Sharks' most important trades in team history: Acquiring Brent Burns

Sharks' most important trades in team history: Acquiring Brent Burns

Editor's Note: For having only existed as an NHL franchise for 27 seasons, the Sharks sure have been involved in a seemingly inordinate number of headline-stealing trades. Some of the greatest players in San Jose franchise history have been acquired via trade, and each has inevitably played a major role in the successful evolution from expansion team to perennial cup contender. This week, NBC Sports California will look back at the five most important trades in Sharks franchise history, continuing with the trade for Brent Burns.

From the moment he traded for him eight years ago, Sharks general manager Doug Wilson always envisioned Brent Burns as an elite defenseman. 

“There’s such a shortage of defensemen in this league, and guys at that level and that style of play and that size,” Wilson told the Sporting News on June 24, 2011, shortly after acquiring Burns in a trade with the Minnesota Wild on the first day of the 2011 NHL Draft. 

For a while, it looked like Burns was more likely to become an elite power forward than a transcendent blue liner. Following an up-and-down first season in San Jose, he moved to forward -- specifically, to Joe Thornton’s wing -- during lockout-shortened 2013 season.

He remained there the following year, scoring a then-career-high 22 goals in the 2013-14 campaign. In 5-on-5 situations, Burns shot and scored at what remain the highest rates of his career (11.93 shots per hour; 1.14 goals per hour). But after the Sharks parted ways with defenseman Dan Boyle, Burns moved back to the blue line and emerged as one of the NHL’s best. 

Since the start of the 2014-15 season, Burns ranks first among defensemen in goals (101), tied -- with current teammate Erik Karlsson -- for first in assists (260), first in points (361), first in shots on goal (1550) and tied for second in games played (410). This past season, he became the second blue liner this century to record 65 assists in a season and the first Sharks defenseman to score 80-plus points in a single campaign.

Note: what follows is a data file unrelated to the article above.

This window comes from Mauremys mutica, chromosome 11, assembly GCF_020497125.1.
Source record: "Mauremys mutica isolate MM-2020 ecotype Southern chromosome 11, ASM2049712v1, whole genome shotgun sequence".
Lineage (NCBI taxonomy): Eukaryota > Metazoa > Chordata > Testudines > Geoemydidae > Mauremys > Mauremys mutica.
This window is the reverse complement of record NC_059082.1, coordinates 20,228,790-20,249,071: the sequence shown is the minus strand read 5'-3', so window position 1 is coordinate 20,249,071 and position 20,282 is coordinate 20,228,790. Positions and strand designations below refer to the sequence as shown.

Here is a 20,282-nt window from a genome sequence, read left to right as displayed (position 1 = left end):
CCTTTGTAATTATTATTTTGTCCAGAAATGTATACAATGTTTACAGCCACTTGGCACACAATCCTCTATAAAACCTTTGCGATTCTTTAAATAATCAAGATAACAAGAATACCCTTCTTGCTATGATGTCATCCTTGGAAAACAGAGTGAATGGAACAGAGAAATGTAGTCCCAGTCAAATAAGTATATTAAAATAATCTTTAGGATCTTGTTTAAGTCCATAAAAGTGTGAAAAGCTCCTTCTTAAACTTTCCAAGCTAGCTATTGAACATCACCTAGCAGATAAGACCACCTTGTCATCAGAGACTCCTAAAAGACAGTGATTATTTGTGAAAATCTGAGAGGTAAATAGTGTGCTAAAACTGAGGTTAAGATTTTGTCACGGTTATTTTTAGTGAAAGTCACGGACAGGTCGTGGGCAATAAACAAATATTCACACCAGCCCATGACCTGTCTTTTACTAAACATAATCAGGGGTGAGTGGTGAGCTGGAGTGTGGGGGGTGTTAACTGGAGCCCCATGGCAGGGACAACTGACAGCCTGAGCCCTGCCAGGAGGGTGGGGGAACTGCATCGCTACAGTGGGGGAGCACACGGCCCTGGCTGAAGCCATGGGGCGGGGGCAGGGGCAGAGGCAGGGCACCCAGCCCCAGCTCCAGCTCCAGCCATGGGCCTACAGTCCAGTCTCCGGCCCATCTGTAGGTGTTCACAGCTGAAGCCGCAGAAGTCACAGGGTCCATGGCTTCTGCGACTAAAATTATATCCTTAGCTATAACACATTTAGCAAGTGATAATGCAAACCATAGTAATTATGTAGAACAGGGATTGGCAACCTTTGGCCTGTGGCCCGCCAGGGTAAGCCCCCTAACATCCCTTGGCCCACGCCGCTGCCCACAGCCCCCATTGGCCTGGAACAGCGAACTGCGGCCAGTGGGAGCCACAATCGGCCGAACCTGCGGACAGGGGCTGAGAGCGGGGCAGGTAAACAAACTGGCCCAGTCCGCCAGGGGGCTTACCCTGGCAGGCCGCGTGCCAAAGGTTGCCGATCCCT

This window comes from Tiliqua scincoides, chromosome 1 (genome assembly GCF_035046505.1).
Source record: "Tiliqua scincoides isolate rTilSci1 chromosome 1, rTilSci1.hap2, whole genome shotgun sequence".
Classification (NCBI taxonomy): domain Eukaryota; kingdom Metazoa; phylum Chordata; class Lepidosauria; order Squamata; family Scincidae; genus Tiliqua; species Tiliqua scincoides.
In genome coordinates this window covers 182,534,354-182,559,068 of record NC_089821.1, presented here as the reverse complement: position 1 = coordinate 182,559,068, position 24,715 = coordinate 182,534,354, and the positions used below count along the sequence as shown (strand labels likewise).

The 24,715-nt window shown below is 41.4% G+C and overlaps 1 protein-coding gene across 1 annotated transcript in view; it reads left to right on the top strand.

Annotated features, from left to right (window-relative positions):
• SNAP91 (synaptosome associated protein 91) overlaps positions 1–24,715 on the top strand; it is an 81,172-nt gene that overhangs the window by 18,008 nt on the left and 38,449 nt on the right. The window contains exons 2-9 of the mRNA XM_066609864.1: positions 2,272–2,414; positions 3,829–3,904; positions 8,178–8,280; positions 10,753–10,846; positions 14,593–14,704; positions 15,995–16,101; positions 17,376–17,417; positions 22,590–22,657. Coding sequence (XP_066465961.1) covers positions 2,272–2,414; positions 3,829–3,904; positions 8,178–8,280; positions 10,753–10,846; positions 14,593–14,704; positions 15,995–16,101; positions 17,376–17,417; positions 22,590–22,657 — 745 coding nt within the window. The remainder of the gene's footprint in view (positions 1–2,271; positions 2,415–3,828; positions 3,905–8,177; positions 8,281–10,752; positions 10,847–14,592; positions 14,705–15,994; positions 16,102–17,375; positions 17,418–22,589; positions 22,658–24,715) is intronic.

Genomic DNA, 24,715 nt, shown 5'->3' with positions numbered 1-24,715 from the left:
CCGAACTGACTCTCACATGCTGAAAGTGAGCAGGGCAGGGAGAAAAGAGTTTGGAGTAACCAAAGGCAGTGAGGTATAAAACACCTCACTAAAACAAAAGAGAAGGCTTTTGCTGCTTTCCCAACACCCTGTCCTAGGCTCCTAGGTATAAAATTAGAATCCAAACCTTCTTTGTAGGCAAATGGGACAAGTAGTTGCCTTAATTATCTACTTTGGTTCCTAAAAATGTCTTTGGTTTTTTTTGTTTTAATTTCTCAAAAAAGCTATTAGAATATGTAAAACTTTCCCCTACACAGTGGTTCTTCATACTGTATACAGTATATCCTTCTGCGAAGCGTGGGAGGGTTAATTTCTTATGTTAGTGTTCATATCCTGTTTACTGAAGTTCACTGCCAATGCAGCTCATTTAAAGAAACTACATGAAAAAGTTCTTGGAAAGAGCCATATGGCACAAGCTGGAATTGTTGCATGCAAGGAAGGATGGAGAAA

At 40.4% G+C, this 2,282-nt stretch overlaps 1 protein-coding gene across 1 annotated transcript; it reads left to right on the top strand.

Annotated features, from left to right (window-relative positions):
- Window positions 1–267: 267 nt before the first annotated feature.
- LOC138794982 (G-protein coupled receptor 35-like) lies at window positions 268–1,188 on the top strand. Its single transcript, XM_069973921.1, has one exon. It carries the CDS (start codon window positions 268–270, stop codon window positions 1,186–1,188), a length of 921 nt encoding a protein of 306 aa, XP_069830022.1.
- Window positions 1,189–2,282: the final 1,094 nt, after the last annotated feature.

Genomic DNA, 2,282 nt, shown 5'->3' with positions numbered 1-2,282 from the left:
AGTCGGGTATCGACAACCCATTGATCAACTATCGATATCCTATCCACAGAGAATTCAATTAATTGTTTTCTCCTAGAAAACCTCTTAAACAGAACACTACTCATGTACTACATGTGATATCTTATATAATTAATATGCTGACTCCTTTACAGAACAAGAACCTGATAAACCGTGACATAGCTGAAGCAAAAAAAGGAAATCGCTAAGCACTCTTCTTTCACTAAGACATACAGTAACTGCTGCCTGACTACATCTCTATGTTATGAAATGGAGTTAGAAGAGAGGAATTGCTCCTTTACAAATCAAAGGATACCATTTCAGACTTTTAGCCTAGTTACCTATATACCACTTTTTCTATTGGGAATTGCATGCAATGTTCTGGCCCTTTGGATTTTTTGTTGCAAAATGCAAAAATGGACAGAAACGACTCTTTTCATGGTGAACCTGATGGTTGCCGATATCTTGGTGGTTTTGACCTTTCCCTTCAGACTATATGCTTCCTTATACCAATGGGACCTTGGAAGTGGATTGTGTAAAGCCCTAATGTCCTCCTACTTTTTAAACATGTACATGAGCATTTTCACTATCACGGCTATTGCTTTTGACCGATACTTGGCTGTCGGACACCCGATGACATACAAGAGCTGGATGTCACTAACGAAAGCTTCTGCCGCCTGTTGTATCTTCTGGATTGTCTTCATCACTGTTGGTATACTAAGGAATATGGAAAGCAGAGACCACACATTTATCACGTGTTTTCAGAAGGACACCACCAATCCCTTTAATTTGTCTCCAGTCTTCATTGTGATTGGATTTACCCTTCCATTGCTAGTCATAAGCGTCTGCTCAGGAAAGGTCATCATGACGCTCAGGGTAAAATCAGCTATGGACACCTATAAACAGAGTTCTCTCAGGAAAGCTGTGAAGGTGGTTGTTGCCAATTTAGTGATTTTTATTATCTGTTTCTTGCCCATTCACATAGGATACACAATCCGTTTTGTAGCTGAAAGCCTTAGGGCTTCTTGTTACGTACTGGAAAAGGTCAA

Burns’ emergence spurred the Sharks’ return to the NHL’s upper echelon. They’ve made the postseason each of the last four seasons, a run book-ended by appearances in the Stanley Cup Final (2015-16) and the Western Conference final (2018-19). 

The Sharks acquired Burns, at least in part, to take the torch from veteran leaders like Boyle, Joe Thornton and Patrick Marleau. Thornton is the only one still standing -- or will be, when he ultimately re-signs with the Sharks as expected -- and Burns, in many ways, is the bearded face of the team at this point. 

Without his arrival in San Jose, it’s difficult to envision the Sharks finding a second wind of contention in the Thornton era. There was no true No. 1 defensemen in the pipeline capable of eventually filling Boyle’s skates, and who knows whether Wilson could have landed another one via trade, let alone one on the precipice of their prime. 

Wilson recognized Burns’ unique combination of size and skill when the general manager first traded for the defenseman just over eight years ago, and that blend placed him firmly among the NHL’s elite blue liners and helped the Sharks keep their Stanley Cup window open. 

[RELATED: Sharks' Kane strongly calls out racism in hockey in IG post]

How much longer it stays so will partially depend on how gracefully Burns, 34, ages during his last six years under contract. Because of that, Burns’ acquisition has the potential to shape a decade-and-a-half of Sharks history.